Attention, or how to organize the mind

Sometimes our mind is a mess. Thoughts and experiences pile up, and our mind flips from one thing to another: I need to buy milk, I have an important meeting tomorrow, and, no, the bills have still
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Sometimes our mind is a mess. Thoughts and experiences pile up, and our mind flips from one thing to another: I need to buy milk, I have an important meeting tomorrow, and, no, the bills have still not been paid;  it’s my friends birthday, the face of that person reminds me of someone I met in college, and the advertisement blaring from the loudspeakers  tells me that a new shampoo will change my life. When our mind is such a mess, our life easily becomes a mess too. We forget to write the memo for the meeting, and return home with a shampoo we didn’t need. In such moments, it is easy to agree with Hume that a mind is just a heap of perceptions, feelings, and ideas. Luckily, most of our minds are not always like this. But why not? What aspect of the mind organizes it?  Attention, I argue, is an important part of the answer. Attention shapes perception, what and how we think, the way we feel, and how we act. But the deep integration with other aspects of our lives also gives rise to a. . .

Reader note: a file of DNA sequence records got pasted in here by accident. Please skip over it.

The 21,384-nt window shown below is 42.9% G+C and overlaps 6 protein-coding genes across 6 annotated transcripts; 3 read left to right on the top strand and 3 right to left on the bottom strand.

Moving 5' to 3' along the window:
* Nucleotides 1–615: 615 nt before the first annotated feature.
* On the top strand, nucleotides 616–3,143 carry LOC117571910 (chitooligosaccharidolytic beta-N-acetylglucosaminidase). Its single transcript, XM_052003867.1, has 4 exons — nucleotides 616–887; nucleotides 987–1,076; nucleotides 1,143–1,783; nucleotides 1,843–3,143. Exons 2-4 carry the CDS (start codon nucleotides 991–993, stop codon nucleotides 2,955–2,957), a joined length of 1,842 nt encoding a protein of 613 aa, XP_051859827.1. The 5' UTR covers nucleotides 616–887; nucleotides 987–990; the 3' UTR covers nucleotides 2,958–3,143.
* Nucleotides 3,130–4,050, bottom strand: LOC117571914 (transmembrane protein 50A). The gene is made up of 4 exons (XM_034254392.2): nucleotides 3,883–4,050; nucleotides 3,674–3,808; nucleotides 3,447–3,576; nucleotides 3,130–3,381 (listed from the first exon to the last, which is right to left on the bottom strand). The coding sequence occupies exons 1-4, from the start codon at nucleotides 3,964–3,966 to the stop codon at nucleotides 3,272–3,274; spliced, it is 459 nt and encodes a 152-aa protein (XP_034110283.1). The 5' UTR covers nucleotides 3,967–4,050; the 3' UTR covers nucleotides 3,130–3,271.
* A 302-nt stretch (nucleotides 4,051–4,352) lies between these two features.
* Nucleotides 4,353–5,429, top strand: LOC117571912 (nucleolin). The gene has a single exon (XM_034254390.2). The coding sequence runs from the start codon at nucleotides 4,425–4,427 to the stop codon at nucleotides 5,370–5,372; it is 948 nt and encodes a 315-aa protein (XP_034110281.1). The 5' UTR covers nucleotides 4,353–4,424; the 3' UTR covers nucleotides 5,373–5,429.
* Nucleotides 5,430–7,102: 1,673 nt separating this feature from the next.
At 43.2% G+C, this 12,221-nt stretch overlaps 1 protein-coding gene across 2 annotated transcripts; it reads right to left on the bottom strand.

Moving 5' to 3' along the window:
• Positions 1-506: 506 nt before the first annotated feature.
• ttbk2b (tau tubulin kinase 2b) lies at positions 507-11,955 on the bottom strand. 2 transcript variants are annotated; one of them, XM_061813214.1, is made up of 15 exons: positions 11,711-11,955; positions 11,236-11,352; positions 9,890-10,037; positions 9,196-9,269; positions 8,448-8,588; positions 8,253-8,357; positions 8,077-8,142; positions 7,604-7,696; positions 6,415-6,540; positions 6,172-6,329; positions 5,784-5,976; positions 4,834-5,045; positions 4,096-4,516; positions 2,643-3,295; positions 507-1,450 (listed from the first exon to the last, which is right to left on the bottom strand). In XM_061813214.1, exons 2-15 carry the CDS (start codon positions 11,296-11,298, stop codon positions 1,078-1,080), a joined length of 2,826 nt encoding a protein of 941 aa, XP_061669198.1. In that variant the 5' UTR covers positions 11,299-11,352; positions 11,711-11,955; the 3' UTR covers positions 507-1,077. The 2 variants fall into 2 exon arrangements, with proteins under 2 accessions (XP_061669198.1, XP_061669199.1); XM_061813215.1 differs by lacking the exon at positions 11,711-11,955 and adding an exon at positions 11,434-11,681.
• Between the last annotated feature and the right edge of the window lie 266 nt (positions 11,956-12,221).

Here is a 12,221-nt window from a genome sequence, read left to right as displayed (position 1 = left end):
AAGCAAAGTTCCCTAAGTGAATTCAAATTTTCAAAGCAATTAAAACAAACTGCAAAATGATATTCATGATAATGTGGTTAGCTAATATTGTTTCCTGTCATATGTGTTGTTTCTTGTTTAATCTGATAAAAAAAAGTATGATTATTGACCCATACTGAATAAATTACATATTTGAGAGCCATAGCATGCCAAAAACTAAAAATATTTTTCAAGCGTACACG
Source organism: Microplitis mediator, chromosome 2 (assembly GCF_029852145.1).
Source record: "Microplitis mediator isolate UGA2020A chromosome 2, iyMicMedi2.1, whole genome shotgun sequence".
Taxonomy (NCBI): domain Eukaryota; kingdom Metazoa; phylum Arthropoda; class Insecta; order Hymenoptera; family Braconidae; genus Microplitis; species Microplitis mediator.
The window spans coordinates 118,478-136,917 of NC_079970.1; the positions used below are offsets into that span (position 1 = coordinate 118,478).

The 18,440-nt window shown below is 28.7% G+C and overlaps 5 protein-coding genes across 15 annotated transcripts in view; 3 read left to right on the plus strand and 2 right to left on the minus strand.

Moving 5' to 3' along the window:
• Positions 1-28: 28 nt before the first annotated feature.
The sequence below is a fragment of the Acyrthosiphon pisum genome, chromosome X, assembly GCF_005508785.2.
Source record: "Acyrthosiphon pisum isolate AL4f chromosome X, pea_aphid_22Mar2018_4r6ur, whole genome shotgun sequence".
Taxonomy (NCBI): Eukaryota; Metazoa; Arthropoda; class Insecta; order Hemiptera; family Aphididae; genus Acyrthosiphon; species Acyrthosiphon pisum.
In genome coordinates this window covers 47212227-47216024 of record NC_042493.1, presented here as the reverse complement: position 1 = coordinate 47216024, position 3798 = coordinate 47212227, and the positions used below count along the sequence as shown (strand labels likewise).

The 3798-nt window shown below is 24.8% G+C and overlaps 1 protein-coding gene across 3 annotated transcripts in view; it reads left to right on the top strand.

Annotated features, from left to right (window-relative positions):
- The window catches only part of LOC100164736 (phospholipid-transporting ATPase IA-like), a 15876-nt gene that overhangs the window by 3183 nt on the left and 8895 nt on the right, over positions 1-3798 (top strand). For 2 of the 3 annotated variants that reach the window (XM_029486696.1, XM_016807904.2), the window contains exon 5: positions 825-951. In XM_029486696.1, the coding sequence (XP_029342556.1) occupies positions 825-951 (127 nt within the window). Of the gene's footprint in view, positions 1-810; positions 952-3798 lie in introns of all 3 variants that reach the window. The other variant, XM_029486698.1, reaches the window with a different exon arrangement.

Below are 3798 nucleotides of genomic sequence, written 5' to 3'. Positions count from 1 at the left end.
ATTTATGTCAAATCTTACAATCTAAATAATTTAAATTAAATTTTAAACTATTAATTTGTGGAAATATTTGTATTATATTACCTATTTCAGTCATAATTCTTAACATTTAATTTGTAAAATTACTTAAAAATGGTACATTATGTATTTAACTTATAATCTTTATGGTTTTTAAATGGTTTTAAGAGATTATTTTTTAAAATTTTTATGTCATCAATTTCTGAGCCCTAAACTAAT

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News source: OUPblog » Philosophy

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